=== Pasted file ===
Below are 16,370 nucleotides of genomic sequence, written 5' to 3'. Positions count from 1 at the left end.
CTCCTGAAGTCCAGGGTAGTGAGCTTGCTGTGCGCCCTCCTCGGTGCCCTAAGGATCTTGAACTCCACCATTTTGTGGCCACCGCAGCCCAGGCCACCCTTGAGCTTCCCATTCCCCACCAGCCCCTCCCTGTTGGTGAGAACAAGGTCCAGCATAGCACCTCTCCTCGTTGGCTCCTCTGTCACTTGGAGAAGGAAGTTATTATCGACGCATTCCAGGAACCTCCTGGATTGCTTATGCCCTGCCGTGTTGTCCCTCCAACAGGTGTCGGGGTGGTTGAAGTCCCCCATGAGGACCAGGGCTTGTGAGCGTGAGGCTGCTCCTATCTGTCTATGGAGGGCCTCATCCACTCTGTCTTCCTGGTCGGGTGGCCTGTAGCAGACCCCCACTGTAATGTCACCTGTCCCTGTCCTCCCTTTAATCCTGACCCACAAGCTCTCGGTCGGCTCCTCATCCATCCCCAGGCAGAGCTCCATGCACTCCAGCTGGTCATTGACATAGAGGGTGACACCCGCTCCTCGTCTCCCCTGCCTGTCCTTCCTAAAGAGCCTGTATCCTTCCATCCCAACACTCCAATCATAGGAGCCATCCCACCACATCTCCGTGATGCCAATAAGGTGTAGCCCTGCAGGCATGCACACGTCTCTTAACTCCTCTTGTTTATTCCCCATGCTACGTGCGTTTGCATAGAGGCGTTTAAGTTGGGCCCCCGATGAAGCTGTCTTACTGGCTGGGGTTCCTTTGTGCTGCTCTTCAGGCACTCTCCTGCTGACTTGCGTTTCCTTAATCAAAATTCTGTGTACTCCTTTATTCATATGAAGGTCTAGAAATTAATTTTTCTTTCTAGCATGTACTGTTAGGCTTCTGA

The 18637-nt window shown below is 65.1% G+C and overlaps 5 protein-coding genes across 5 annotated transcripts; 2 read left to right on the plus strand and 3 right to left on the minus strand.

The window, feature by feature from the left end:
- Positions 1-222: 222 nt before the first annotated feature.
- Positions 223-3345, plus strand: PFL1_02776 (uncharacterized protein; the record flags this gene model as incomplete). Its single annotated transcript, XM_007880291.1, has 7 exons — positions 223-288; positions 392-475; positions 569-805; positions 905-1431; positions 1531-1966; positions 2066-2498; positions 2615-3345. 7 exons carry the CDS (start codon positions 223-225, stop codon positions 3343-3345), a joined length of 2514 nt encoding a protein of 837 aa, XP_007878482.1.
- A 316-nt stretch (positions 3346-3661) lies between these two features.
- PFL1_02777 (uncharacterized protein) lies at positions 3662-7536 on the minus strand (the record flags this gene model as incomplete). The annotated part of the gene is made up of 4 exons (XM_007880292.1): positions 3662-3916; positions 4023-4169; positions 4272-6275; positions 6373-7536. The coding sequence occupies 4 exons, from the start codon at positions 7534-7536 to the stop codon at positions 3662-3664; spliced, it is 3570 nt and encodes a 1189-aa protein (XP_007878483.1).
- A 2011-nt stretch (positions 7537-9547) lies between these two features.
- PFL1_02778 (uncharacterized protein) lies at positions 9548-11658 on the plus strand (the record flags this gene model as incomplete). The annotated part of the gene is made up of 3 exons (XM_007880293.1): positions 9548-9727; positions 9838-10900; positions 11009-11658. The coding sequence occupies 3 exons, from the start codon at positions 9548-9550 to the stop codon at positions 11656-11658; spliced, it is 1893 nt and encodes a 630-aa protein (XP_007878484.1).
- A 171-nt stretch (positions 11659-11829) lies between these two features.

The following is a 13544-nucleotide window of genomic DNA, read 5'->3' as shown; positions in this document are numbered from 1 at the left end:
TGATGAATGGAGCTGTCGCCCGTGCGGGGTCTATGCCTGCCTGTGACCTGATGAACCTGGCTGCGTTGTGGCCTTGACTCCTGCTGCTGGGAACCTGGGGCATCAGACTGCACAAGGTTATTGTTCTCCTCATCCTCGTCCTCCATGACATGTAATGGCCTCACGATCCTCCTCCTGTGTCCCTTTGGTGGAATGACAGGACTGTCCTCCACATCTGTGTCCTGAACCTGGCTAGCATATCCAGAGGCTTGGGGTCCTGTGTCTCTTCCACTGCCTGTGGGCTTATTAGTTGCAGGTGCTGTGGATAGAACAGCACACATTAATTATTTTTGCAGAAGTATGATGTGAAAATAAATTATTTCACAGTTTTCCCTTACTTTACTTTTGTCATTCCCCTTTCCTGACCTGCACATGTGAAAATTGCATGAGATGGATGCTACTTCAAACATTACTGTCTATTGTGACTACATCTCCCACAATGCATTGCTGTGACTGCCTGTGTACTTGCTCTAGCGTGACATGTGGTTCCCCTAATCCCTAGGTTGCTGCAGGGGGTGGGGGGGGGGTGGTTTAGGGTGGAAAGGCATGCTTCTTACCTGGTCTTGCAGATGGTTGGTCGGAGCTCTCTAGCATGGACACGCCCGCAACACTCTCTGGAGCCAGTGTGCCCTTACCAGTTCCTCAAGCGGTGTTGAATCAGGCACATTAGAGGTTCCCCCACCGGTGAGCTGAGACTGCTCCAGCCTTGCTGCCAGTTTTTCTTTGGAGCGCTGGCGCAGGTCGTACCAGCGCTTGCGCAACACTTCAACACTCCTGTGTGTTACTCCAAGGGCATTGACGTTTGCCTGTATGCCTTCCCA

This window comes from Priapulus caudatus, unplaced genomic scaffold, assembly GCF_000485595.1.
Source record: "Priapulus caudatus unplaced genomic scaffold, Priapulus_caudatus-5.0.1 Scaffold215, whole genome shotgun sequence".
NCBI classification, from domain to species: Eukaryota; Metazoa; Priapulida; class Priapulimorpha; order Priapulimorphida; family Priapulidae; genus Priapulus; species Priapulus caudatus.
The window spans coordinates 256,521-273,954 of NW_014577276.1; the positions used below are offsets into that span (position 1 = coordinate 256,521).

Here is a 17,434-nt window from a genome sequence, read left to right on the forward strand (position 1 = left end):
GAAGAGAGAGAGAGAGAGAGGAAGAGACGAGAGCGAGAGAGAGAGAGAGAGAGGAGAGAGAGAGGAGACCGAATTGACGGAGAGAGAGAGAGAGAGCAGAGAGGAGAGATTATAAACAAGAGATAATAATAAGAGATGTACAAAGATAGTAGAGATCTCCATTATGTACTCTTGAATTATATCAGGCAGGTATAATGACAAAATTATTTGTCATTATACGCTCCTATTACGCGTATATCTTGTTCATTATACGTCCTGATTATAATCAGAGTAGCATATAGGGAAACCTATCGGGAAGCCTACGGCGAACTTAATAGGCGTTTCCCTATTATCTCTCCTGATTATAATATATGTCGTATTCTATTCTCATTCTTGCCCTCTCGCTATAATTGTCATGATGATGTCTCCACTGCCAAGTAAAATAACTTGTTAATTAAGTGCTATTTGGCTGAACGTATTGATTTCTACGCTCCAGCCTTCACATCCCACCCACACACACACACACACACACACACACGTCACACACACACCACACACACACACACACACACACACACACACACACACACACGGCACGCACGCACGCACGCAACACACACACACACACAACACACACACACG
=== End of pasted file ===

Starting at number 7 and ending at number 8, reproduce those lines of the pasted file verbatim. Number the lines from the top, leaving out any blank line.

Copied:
- A 316-nt stretch (positions 3346-3661) lies between these two features.
- PFL1_02777 (uncharacterized protein) lies at positions 3662-7536 on the minus strand (the record flags this gene model as incomplete). The annotated part of the gene is made up of 4 exons (XM_007880292.1): positions 3662-3916; positions 4023-4169; positions 4272-6275; positions 6373-7536. The coding sequence occupies 4 exons, from the start codon at positions 7534-7536 to the stop codon at positions 3662-3664; spliced, it is 3570 nt and encodes a 1189-aa protein (XP_007878483.1).